From: James Cole (email suppressed)
Date: Mon Dec 15 2008 - 07:57:39 PST
> Maybe we should be screening Smith and Brakhage films at raves instead of
> in tiny cinemas?
Is this something that people feel is a viable option? I'm thinking back to
the Dorsky screenings at the Harvard Film Archive last weekend. For anyone
who has seen and enjoyed Sarabande and Winter, I think the idea of watching
it while dancing to loud music by Modest Mouse or Dizzee Rascal or whatever
is patently insane. The weight of the music would crush the films. At the
Dorsky screening, the sound of the ventilation system and music being played
in the nearby gallery imposed itself on the film-viewing experience to such
an extent that they showed Sarabande twice.
I'm a little bit doubtful that something like Brakhage's Text of Light or
Commingled Containers (both of which I think I could watch for two or three
hours) would be able to hold up in a loud, crowded, frenetic environment.
This leads me to a conclusion, which may be false but seems pretty true to
me, that any attempt to create meaning in VJ-art would almost certainly be
crushed by the music and atmosphere.
I'm reminded in particular of the first time I saw Murnau's Sunrise, which
was at a club in Boston called the Enormous Room which is (or at least, used
to be) one of Boston's biggest VJ spots. It was DVD projection, which
doesn't help, really. The club was playing loud two-step music, I was
drinking, and watching the film somewhat distractedly, at times being struck
by it, and at other times ignoring it, or finding it somewhat dull. I left
believing I had *seen* Sunrise, and finding it pretty good, but nothing too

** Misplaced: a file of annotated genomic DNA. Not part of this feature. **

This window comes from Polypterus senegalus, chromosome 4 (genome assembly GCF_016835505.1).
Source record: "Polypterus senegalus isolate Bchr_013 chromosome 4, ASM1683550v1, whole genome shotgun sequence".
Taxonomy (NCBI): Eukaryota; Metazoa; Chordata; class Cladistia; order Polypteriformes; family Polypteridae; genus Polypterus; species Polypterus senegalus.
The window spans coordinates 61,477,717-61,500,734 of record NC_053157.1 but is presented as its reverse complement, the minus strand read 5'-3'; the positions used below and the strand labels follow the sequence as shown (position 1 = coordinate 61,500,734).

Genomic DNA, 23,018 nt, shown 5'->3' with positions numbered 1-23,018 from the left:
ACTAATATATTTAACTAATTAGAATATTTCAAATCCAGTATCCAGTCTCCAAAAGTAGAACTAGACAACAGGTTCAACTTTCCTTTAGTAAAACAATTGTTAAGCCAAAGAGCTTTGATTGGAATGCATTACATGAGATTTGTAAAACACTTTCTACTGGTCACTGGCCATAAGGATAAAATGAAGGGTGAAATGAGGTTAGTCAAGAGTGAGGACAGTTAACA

special. About a year or two later I saw it projected on film in a dark,
quiet room and was, of course, utterly devastated by what an amazing film it
My big issue, then, is why invite that atmosphere, (which, granted, is often
great fun and can provide moments of great beauty) onto your attempts at
creating cinematic art. There's something almost church-like about the dark
theatre with the bright, flickering screen, and all of my greatest and most
lasting cinematic experiences have come in that environment. I am open to
the possibility of having cinematic experiences that are that powerful
outside of that environment (for example, I saw Mark Lapore's Glass System
projected in a pretty bright, somewhat noisy environment, and was greatly
moved by it). I guess what I'm saying is I am open to the possibility of
great VJ art, but I have yet to see any examples of it, and I haven't seen
many examples of it that seem like much more than decoration for dance
music. I will fully admit that trying to watch it on youtube or whatever
probably isn't really giving it a fair chance, and I should probably go out
looking for it, but I'm still not entirely convinced that I want to.
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